Monitor ovulation Historically, the incidence of twinning was reduced by monitoring ovarian activity using rectal palpation and withholding covering from mares with more than one large ovarian follicle (indicating that multiple ovulations are about to occur). The mare would then be covered on the next natural or the next artificially advanced estrus, provided only one large follicle was evident. This successfully reduced twinning rates within a population, but with it conception rates declined and the time interval between partrition (birth) and successful covering increased. In order to address these drawbacks identification and treatment of actual twin pregnancies, rather than potential twin pregnancies, is required.

Wait and see Another option is to monitor the pregnancy via ultrasound and observe if natural reduction occurs. If natural reduction does not occur, then abortion of the whole pregnancy can be induced, as the chances of manual reduction being successful are much reduced after Day 20 (as discussed in the following section).

Manual reduction of twins to a single has been reported successful in up to 96% of twin pregnancies between Days 13 and 16.

Manually reduce An alternative to natural reduction is to manually reduce. Manual reduction of twins to a single has been reported successful in up to 96% of twin pregnancies between Days 13 and 16. This involves squeezing the smallest embryo, identified on ultrasound, either between the thumb and forefinger or by using the scanner probe to push the conceptus (embryo) against the uterine wall and pelvis until the embryonic vesicle ruptures. This is best done prior to fixation of the embryo to the uterine wall (Days 18-20), so it is normally carried out at initial scanning during Days 11-12. After Day 20 the manual reduction of bilateral twins can still be successful for a short period of time, but reduction of unilateral twins runs a high risk of losing the whole pregnancy. Other methods of manual reduction at later stages of pregnancy (after Day 40) have been reported, such as ultrasound-guided allantocentesis and transabdominal fetal cardiac puncture, but they have not proved as successful as early manual reduction.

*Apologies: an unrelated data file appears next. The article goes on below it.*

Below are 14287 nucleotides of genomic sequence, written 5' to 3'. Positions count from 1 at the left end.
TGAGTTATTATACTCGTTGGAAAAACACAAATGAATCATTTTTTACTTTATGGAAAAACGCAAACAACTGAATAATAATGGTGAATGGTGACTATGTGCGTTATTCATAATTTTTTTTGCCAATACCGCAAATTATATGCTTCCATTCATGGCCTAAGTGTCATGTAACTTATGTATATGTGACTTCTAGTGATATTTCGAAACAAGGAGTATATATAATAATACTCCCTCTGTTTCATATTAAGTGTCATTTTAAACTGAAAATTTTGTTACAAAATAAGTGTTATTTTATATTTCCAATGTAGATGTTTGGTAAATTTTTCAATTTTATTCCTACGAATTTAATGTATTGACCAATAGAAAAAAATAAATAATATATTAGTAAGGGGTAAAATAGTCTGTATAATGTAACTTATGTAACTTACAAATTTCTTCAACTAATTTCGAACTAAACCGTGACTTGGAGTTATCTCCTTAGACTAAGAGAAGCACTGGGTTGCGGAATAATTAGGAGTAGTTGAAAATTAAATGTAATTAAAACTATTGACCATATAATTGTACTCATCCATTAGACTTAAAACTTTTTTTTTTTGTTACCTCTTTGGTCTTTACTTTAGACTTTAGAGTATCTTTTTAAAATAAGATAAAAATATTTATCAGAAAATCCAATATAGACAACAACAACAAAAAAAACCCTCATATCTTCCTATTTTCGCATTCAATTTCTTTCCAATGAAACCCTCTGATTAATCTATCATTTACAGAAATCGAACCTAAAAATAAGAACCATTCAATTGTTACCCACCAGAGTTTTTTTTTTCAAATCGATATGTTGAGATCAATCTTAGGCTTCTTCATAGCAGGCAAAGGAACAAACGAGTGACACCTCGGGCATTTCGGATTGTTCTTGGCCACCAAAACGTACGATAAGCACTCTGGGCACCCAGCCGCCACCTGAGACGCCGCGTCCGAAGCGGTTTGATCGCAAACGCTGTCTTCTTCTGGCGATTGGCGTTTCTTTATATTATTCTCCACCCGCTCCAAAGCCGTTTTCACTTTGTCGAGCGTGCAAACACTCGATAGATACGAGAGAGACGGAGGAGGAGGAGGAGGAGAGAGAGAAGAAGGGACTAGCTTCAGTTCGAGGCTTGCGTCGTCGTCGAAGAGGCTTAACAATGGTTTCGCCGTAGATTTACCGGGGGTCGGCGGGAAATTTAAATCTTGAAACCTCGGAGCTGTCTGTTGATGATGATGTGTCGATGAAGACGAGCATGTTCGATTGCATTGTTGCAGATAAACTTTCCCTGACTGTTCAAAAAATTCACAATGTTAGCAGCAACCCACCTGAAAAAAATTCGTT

Treat with PGF2á An alternative to manual reduction of one twin is to artificially induce abortion of the whole pregnancy and rebreed the mare at the next estrus. Early abortion and subsequent return to estrus and ovulation can be induced using a single injection of PGF2á, although multiple injections might be required later in pregnancy. Abortion can be induced prior to the next expected estrus, i.e., before Day 21 of pregnancy. This is often done at the time of first scanning, which might be as early as Day 11. If that is the case, the mare's return to pregnancy post-abortion might be delayed by only 15 days or so. Alternatively, the pregnancy could be allowed to progress longer in the hope that natural reduction will occur before PGF2á is required. However, if a rapid return to estrus is required, then PGF2á must be administered prior to the development of the endometrial cups at Day 40.

Take-Home Message

The high incidence of twin pregnancies is of considerable concern. Modern techniques such as ultrasound and hormone therapy allow us to effectively manage mares with twin conceptuses. However, the industry must be aware that in allowing mares that habitually throw twin pregnancies to reproduce, the trait for twinning is being perpetuated and, with it, the need for human intervention.

About the Author

Mina C.G. Davies Morel, BSc, PhD

Mina Davies Morel, PhD, is head of the equine group at the Institute of Biological, Environmental and Rural Sciences at Aberystwyth University in the United Kingdom. She has particular interest in equine reproductive physiology and its application to stud management, and she is the author of a number of scientific papers and text books on the subject. She is a leisure rider and owner of Welsh Cob Section Ds.